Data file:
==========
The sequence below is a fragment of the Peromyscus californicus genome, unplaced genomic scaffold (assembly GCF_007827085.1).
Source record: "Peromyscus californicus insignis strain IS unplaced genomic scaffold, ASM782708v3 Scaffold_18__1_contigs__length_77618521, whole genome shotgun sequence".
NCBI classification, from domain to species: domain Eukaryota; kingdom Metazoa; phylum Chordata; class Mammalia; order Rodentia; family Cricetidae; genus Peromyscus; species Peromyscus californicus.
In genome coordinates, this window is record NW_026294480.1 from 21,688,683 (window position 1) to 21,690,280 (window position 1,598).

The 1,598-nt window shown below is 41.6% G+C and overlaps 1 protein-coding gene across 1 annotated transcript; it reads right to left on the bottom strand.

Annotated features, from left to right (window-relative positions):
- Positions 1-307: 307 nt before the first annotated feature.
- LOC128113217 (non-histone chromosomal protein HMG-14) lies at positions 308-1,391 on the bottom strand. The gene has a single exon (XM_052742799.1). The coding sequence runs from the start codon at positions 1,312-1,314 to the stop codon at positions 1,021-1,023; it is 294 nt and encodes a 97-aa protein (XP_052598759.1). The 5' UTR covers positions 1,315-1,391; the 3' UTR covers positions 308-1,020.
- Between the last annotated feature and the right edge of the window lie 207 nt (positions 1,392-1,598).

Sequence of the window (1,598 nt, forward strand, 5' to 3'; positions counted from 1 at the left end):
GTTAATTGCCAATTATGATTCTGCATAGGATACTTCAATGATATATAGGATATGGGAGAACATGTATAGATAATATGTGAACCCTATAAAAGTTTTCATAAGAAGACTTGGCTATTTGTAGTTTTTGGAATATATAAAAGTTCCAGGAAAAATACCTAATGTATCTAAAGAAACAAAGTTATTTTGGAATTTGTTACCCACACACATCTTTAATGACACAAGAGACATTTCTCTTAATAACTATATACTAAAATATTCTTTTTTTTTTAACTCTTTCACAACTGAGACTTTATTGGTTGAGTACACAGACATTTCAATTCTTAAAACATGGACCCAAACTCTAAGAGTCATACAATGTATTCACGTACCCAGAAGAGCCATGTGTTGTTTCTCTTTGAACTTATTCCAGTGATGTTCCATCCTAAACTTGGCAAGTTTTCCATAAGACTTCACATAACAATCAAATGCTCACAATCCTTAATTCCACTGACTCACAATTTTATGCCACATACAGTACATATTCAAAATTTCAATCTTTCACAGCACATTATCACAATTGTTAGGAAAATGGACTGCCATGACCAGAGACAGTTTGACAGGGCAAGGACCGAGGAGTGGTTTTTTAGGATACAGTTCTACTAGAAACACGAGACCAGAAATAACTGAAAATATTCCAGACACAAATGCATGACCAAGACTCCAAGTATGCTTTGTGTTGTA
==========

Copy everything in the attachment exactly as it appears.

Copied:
The sequence below is a fragment of the Peromyscus californicus genome, unplaced genomic scaffold (assembly GCF_007827085.1).
Source record: "Peromyscus californicus insignis strain IS unplaced genomic scaffold, ASM782708v3 Scaffold_18__1_contigs__length_77618521, whole genome shotgun sequence".
NCBI classification, from domain to species: domain Eukaryota; kingdom Metazoa; phylum Chordata; class Mammalia; order Rodentia; family Cricetidae; genus Peromyscus; species Peromyscus californicus.
In genome coordinates, this window is record NW_026294480.1 from 21,688,683 (window position 1) to 21,690,280 (window position 1,598).

The 1,598-nt window shown below is 41.6% G+C and overlaps 1 protein-coding gene across 1 annotated transcript; it reads right to left on the bottom strand.

Annotated features, from left to right (window-relative positions):
- Positions 1-307: 307 nt before the first annotated feature.
- LOC128113217 (non-histone chromosomal protein HMG-14) lies at positions 308-1,391 on the bottom strand. The gene has a single exon (XM_052742799.1). The coding sequence runs from the start codon at positions 1,312-1,314 to the stop codon at positions 1,021-1,023; it is 294 nt and encodes a 97-aa protein (XP_052598759.1). The 5' UTR covers positions 1,315-1,391; the 3' UTR covers positions 308-1,020.
- Between the last annotated feature and the right edge of the window lie 207 nt (positions 1,392-1,598).

Sequence of the window (1,598 nt, forward strand, 5' to 3'; positions counted from 1 at the left end):
GTTAATTGCCAATTATGATTCTGCATAGGATACTTCAATGATATATAGGATATGGGAGAACATGTATAGATAATATGTGAACCCTATAAAAGTTTTCATAAGAAGACTTGGCTATTTGTAGTTTTTGGAATATATAAAAGTTCCAGGAAAAATACCTAATGTATCTAAAGAAACAAAGTTATTTTGGAATTTGTTACCCACACACATCTTTAATGACACAAGAGACATTTCTCTTAATAACTATATACTAAAATATTCTTTTTTTTTTAACTCTTTCACAACTGAGACTTTATTGGTTGAGTACACAGACATTTCAATTCTTAAAACATGGACCCAAACTCTAAGAGTCATACAATGTATTCACGTACCCAGAAGAGCCATGTGTTGTTTCTCTTTGAACTTATTCCAGTGATGTTCCATCCTAAACTTGGCAAGTTTTCCATAAGACTTCACATAACAATCAAATGCTCACAATCCTTAATTCCACTGACTCACAATTTTATGCCACATACAGTACATATTCAAAATTTCAATCTTTCACAGCACATTATCACAATTGTTAGGAAAATGGACTGCCATGACCAGAGACAGTTTGACAGGGCAAGGACCGAGGAGTGGTTTTTTAGGATACAGTTCTACTAGAAACACGAGACCAGAAATAACTGAAAATATTCCAGACACAAATGCATGACCAAGACTCCAAGTATGCTTTGTGTTGTA